Being vulnerable with your weaknesses and mistakes demonstrates empathy—and the more empathetic someone is, the more likely we are to trust them.
~ Claire Lew, CEO of Know Your Team
Remember that psychological safety makes your day-to-day life easier
If you get things right, psychological safety will enable your team to produce better results and will also make your day-to-day at work easier. Virginia from Help Scout writes about why psychological safety is a must-have for successful delegation (make sure to check out her great decision tree!). When you ask a coworker to take something off your plate that they’ve never done before, they might feel a risk of failing and be hesitant. If they know it’s OK to ask for support or not to get it completely right the first time, they’ll be more likely to try.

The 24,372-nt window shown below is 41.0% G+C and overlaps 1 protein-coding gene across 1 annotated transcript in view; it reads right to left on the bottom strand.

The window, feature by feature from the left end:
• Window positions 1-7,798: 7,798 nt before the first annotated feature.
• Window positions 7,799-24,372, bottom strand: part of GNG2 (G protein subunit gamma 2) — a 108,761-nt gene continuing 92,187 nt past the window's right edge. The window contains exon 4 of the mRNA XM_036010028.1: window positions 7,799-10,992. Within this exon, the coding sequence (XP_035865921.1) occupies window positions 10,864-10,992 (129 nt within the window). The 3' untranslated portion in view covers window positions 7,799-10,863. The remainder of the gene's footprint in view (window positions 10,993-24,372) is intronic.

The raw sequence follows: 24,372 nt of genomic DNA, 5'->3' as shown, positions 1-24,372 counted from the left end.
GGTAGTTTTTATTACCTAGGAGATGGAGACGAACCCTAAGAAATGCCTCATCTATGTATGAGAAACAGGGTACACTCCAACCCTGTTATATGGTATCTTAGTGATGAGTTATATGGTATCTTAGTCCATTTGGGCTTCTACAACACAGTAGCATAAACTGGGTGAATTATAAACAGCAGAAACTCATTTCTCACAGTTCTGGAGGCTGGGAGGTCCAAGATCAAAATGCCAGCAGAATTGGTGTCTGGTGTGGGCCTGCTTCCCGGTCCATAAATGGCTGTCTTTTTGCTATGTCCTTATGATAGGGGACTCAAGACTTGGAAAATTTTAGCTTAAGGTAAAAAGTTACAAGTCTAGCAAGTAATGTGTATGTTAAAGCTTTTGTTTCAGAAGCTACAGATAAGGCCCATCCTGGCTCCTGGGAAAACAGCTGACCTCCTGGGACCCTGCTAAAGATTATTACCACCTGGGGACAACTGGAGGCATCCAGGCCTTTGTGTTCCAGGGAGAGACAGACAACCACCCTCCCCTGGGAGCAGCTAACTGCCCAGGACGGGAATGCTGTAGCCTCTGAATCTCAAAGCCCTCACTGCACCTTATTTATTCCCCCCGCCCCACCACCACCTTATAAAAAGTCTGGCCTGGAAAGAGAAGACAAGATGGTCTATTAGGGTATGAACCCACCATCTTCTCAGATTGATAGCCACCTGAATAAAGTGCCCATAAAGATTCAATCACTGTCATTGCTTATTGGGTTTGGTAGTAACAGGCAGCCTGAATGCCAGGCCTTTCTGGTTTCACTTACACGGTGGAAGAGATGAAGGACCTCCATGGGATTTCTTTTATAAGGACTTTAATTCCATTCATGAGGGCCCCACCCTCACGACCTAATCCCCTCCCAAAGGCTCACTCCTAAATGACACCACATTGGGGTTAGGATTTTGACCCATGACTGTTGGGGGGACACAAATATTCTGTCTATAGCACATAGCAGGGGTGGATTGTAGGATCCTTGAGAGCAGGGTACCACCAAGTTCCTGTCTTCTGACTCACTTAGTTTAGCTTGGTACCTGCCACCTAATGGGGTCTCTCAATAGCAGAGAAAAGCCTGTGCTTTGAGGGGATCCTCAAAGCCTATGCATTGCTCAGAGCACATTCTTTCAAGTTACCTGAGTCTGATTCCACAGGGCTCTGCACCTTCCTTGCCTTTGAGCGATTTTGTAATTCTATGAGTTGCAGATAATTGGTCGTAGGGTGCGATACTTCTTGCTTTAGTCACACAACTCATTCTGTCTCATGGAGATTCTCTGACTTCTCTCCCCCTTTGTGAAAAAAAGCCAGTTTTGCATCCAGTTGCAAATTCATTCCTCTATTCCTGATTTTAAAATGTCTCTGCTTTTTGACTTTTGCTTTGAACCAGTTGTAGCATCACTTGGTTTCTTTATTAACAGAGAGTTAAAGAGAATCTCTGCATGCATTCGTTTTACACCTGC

The bottom line: It’s worth it!
Psychological safety looks different in every team and will mean different things to each team member. So while there’s no one-size-fits-all approach to building psychological safety in your team, it’s a smart investment. It’ll make your team—and your business—more effective, healthy, and fun.
Do you have any additional tips for creating psychological safety within your team? Or have you ever worked with a leader who mastered the art of creating truly safe workplaces? We’d love to hear your stories.